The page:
For years, the music industry blamed big box retailers for destroying mom-and-pop record stores.
Now, it simply looks like physical retail itself – small, medium, or large – is evaporating entirely. Here’s what EMI Music chief executive Roger Faxon told a Senate panel on Thursday about the state of the largest retailers.
“Let’s understand. Best Buy and Target, music is a very small part.”
“If you take Walmart, Best Buy, and Target, music represents less than 0.3 percent of their turnover.”
“If we as an industry or even a significant player tries to raise prices in a way that is going to reduce demand, and therefore reduce turnover per square foot, what is going to happen? It’s a very simple thing, and so they will resist and we have to supply at the terms that they will accept. And these stores, they look at their square footage and say, what’s my turn, what’s my profit retention, and if music isn’t providing it, they put something else in.”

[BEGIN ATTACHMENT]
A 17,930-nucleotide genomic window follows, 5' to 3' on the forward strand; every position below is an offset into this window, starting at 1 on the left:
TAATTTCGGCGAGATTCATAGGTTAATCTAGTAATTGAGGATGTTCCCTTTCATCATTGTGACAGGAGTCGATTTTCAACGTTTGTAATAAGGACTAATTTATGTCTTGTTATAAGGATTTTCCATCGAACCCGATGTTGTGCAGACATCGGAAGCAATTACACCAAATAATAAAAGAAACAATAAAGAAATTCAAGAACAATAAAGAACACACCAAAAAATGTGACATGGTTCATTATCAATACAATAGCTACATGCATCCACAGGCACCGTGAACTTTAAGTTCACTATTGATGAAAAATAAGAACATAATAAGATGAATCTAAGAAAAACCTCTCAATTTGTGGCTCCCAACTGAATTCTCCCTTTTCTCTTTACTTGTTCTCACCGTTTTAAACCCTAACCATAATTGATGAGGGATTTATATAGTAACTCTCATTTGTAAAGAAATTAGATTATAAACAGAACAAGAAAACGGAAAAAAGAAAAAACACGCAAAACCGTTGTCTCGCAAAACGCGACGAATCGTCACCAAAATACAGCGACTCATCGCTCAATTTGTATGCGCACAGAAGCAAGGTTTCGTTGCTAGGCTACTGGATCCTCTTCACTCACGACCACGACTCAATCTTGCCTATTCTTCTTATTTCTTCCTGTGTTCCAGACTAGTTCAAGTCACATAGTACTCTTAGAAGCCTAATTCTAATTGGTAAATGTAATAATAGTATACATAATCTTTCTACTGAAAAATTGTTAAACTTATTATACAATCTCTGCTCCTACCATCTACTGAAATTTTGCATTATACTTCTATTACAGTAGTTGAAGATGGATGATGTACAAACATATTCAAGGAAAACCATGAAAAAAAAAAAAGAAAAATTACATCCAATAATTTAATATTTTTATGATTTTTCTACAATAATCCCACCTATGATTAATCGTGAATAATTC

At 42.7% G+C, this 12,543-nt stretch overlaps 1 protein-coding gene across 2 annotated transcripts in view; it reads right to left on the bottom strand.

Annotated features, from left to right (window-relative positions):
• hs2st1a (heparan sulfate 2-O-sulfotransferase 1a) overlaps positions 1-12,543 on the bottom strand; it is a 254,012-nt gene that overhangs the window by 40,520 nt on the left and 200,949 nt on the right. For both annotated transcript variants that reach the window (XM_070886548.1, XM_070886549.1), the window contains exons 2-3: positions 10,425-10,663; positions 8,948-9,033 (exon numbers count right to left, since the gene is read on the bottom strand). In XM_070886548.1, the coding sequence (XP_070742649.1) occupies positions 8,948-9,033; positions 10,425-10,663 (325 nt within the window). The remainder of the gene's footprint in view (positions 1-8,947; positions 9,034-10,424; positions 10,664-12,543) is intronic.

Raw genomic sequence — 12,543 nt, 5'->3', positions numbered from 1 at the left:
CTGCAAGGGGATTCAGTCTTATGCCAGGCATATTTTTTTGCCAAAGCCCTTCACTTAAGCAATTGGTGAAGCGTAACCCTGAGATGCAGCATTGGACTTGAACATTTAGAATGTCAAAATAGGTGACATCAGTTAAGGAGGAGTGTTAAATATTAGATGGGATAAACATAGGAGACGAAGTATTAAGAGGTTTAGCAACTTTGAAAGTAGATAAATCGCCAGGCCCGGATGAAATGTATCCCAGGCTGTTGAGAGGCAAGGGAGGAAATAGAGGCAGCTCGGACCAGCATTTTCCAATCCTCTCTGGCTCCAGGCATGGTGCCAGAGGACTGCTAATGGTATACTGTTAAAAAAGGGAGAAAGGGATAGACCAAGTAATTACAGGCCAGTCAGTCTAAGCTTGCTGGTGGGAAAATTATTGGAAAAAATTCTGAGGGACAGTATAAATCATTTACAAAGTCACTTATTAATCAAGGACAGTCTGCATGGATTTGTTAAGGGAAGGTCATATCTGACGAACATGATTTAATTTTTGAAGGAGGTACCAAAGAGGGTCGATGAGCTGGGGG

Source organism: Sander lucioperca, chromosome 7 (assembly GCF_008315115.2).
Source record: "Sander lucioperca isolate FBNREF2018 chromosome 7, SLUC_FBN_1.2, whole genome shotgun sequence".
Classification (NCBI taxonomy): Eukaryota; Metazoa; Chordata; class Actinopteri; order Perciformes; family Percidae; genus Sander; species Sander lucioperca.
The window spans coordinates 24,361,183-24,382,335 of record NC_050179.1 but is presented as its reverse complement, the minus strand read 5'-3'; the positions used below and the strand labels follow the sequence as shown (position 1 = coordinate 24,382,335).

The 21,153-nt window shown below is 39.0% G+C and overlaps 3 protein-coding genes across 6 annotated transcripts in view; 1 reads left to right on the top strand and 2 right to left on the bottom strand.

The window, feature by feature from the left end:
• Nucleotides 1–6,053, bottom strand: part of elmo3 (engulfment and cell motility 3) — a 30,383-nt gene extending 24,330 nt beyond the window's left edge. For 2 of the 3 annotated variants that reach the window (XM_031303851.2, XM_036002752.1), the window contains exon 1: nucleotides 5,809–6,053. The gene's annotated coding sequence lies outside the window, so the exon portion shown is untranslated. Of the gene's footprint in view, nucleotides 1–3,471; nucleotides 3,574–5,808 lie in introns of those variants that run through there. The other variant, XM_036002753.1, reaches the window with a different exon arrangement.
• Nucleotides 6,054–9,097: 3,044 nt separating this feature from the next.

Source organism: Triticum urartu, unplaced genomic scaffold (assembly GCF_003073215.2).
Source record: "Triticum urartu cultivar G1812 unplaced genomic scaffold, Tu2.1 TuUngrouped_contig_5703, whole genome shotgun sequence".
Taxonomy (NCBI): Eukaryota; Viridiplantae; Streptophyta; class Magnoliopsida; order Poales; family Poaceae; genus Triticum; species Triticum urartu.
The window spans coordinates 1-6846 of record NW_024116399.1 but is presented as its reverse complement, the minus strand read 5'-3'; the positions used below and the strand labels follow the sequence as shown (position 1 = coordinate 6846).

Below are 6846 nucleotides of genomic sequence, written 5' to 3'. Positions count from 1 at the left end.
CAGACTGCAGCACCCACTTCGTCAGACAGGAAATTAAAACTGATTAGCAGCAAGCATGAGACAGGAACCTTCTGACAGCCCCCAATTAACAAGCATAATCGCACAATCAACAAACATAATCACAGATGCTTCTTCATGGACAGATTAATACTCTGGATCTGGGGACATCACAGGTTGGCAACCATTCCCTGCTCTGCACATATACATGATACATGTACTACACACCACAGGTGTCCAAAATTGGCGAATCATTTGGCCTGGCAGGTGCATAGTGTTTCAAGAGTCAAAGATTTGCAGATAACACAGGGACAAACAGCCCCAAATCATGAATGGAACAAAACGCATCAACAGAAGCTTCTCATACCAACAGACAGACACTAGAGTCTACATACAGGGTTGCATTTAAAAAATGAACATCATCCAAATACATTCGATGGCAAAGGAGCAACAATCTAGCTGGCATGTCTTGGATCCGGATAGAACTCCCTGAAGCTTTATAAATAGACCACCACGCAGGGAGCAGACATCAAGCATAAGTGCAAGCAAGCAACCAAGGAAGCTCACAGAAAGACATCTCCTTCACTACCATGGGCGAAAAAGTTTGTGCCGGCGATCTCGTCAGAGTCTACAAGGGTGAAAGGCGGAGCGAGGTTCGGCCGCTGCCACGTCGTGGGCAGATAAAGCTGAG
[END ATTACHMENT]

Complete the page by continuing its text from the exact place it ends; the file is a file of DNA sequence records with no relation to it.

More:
“We know that, because shelf space has vastly reduced in our industry, and our prices in the physical world have declined, and they continue to decline even to this day.”
Entire music section at a Walmart outside Austin, TX (picture taken in March, 2012; more pics here.)